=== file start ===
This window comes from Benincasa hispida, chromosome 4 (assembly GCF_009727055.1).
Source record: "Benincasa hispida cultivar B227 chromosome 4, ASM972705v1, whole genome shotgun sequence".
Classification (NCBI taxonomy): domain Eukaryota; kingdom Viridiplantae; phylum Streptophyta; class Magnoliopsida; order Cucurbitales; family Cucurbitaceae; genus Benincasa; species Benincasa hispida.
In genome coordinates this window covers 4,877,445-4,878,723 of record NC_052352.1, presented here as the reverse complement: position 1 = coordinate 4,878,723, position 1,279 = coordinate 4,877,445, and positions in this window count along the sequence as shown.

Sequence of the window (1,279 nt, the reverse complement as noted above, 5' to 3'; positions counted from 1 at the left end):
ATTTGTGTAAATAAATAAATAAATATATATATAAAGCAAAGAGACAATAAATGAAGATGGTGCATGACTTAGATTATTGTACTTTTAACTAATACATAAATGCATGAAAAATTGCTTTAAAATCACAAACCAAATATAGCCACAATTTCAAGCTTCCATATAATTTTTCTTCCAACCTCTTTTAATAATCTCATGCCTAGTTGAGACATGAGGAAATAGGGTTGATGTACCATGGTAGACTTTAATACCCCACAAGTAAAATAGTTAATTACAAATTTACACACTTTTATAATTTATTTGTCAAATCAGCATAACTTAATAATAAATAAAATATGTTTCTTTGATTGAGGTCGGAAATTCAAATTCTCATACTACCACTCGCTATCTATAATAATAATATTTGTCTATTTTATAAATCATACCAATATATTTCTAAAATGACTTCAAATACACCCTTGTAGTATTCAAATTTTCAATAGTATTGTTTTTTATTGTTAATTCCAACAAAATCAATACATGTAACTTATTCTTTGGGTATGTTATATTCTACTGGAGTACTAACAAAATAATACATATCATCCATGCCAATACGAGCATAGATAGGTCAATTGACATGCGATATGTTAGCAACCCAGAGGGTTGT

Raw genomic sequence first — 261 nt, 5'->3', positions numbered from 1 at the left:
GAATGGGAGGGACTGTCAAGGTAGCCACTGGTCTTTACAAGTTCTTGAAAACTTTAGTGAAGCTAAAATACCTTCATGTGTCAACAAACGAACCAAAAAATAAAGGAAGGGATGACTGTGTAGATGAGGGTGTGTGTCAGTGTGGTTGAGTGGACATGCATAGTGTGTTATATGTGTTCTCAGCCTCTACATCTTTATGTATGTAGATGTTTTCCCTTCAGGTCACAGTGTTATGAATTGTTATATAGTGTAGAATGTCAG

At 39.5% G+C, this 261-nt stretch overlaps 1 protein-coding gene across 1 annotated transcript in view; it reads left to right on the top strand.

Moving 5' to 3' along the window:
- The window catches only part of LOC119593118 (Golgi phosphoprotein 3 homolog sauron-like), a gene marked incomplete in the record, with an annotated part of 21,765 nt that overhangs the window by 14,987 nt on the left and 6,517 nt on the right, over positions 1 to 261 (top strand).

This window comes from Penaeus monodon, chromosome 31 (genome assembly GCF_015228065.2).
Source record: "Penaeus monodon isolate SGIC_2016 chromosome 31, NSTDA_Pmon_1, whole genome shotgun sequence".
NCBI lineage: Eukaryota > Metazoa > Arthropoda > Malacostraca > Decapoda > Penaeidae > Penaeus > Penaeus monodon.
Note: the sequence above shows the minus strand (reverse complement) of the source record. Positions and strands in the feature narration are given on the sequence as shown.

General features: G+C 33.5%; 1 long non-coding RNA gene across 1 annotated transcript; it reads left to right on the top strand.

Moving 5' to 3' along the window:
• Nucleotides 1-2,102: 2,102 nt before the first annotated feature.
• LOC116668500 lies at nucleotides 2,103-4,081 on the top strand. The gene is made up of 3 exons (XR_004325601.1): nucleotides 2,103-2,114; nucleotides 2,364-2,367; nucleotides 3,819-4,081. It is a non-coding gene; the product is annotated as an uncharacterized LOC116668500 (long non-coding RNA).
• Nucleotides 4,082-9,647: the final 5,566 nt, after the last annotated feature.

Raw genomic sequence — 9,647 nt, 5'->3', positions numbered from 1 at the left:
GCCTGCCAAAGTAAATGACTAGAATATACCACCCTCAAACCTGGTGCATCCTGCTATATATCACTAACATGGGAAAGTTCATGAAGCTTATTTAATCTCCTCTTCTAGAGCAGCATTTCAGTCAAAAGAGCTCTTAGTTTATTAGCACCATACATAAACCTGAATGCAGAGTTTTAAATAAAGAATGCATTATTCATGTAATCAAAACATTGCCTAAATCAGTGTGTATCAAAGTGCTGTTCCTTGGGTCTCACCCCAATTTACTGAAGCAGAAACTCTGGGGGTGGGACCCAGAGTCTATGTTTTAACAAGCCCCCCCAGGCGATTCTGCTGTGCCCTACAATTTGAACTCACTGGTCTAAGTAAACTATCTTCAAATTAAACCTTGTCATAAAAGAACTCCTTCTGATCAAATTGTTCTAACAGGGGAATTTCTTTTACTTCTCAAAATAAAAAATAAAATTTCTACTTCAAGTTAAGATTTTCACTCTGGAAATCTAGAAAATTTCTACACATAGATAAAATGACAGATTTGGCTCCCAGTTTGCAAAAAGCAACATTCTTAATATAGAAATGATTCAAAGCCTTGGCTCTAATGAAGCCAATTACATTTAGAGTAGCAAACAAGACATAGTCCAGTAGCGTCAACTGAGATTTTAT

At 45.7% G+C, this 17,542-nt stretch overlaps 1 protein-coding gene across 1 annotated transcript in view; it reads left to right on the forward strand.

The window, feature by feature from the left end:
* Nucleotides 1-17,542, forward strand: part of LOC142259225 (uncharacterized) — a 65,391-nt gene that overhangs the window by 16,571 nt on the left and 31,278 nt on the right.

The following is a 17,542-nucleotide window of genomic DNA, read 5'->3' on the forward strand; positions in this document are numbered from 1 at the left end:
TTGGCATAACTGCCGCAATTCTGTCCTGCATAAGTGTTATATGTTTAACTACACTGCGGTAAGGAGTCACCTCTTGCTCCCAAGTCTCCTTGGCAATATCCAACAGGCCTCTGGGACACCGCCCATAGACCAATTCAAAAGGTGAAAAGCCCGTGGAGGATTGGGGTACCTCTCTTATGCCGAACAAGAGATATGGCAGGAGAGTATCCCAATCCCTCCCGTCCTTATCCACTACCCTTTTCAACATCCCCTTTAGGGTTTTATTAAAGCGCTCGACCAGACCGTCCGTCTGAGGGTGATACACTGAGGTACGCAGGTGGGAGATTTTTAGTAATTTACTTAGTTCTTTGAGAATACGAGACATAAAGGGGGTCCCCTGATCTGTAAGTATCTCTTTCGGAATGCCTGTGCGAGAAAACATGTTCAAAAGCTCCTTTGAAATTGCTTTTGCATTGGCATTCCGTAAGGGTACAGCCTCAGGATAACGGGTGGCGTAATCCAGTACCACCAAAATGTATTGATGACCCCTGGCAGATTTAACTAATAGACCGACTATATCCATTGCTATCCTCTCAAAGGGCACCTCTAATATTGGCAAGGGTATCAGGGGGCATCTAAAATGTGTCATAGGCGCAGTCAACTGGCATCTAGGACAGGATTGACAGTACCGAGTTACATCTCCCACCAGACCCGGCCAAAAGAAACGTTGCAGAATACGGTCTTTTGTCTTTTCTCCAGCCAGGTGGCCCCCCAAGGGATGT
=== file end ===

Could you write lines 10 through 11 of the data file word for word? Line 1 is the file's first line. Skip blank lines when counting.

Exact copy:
Moving 5' to 3' along the window:
- The window catches only part of LOC119593118 (Golgi phosphoprotein 3 homolog sauron-like), a gene marked incomplete in the record, with an annotated part of 21,765 nt that overhangs the window by 14,987 nt on the left and 6,517 nt on the right, over positions 1 to 261 (top strand).